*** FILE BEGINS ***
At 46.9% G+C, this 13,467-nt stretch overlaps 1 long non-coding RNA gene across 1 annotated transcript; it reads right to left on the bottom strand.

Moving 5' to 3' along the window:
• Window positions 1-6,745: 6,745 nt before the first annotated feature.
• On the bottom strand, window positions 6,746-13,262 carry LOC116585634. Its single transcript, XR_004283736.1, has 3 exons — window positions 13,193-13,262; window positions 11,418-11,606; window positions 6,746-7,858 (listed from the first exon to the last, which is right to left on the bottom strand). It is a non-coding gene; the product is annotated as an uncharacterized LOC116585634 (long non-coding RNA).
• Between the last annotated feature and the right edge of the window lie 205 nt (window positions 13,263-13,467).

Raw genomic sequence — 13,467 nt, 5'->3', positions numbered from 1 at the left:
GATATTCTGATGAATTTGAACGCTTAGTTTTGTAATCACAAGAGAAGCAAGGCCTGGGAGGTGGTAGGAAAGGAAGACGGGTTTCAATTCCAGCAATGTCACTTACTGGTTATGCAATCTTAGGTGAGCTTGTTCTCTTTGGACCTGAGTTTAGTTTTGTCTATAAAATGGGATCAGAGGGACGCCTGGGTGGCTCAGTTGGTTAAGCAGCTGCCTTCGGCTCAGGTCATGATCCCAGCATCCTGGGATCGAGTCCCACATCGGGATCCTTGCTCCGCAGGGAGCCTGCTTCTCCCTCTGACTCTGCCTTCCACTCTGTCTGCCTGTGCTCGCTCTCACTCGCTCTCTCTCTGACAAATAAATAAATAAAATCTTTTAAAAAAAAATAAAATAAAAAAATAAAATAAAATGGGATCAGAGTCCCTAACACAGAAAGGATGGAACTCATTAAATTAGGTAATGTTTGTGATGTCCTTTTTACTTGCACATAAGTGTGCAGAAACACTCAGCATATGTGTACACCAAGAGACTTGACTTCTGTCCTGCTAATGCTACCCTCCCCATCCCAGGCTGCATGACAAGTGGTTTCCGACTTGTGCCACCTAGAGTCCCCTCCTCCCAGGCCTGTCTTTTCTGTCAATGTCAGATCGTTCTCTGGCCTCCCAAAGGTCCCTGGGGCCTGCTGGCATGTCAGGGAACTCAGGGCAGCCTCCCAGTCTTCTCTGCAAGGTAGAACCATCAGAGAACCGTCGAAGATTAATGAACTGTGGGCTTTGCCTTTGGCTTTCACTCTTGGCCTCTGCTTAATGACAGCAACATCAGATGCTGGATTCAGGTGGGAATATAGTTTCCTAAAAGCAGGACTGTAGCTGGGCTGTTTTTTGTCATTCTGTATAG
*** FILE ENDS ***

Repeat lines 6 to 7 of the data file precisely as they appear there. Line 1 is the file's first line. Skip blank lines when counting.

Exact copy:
Raw genomic sequence — 13,467 nt, 5'->3', positions numbered from 1 at the left:
GATATTCTGATGAATTTGAACGCTTAGTTTTGTAATCACAAGAGAAGCAAGGCCTGGGAGGTGGTAGGAAAGGAAGACGGGTTTCAATTCCAGCAATGTCACTTACTGGTTATGCAATCTTAGGTGAGCTTGTTCTCTTTGGACCTGAGTTTAGTTTTGTCTATAAAATGGGATCAGAGGGACGCCTGGGTGGCTCAGTTGGTTAAGCAGCTGCCTTCGGCTCAGGTCATGATCCCAGCATCCTGGGATCGAGTCCCACATCGGGATCCTTGCTCCGCAGGGAGCCTGCTTCTCCCTCTGACTCTGCCTTCCACTCTGTCTGCCTGTGCTCGCTCTCACTCGCTCTCTCTCTGACAAATAAATAAATAAAATCTTTTAAAAAAAAATAAAATAAAAAAATAAAATAAAATGGGATCAGAGTCCCTAACACAGAAAGGATGGAACTCATTAAATTAGGTAATGTTTGTGATGTCCTTTTTACTTGCACATAAGTGTGCAGAAACACTCAGCATATGTGTACACCAAGAGACTTGACTTCTGTCCTGCTAATGCTACCCTCCCCATCCCAGGCTGCATGACAAGTGGTTTCCGACTTGTGCCACCTAGAGTCCCCTCCTCCCAGGCCTGTCTTTTCTGTCAATGTCAGATCGTTCTCTGGCCTCCCAAAGGTCCCTGGGGCCTGCTGGCATGTCAGGGAACTCAGGGCAGCCTCCCAGTCTTCTCTGCAAGGTAGAACCATCAGAGAACCGTCGAAGATTAATGAACTGTGGGCTTTGCCTTTGGCTTTCACTCTTGGCCTCTGCTTAATGACAGCAACATCAGATGCTGGATTCAGGTGGGAATATAGTTTCCTAAAAGCAGGACTGTAGCTGGGCTGTTTTTTGTCATTCTGTATAG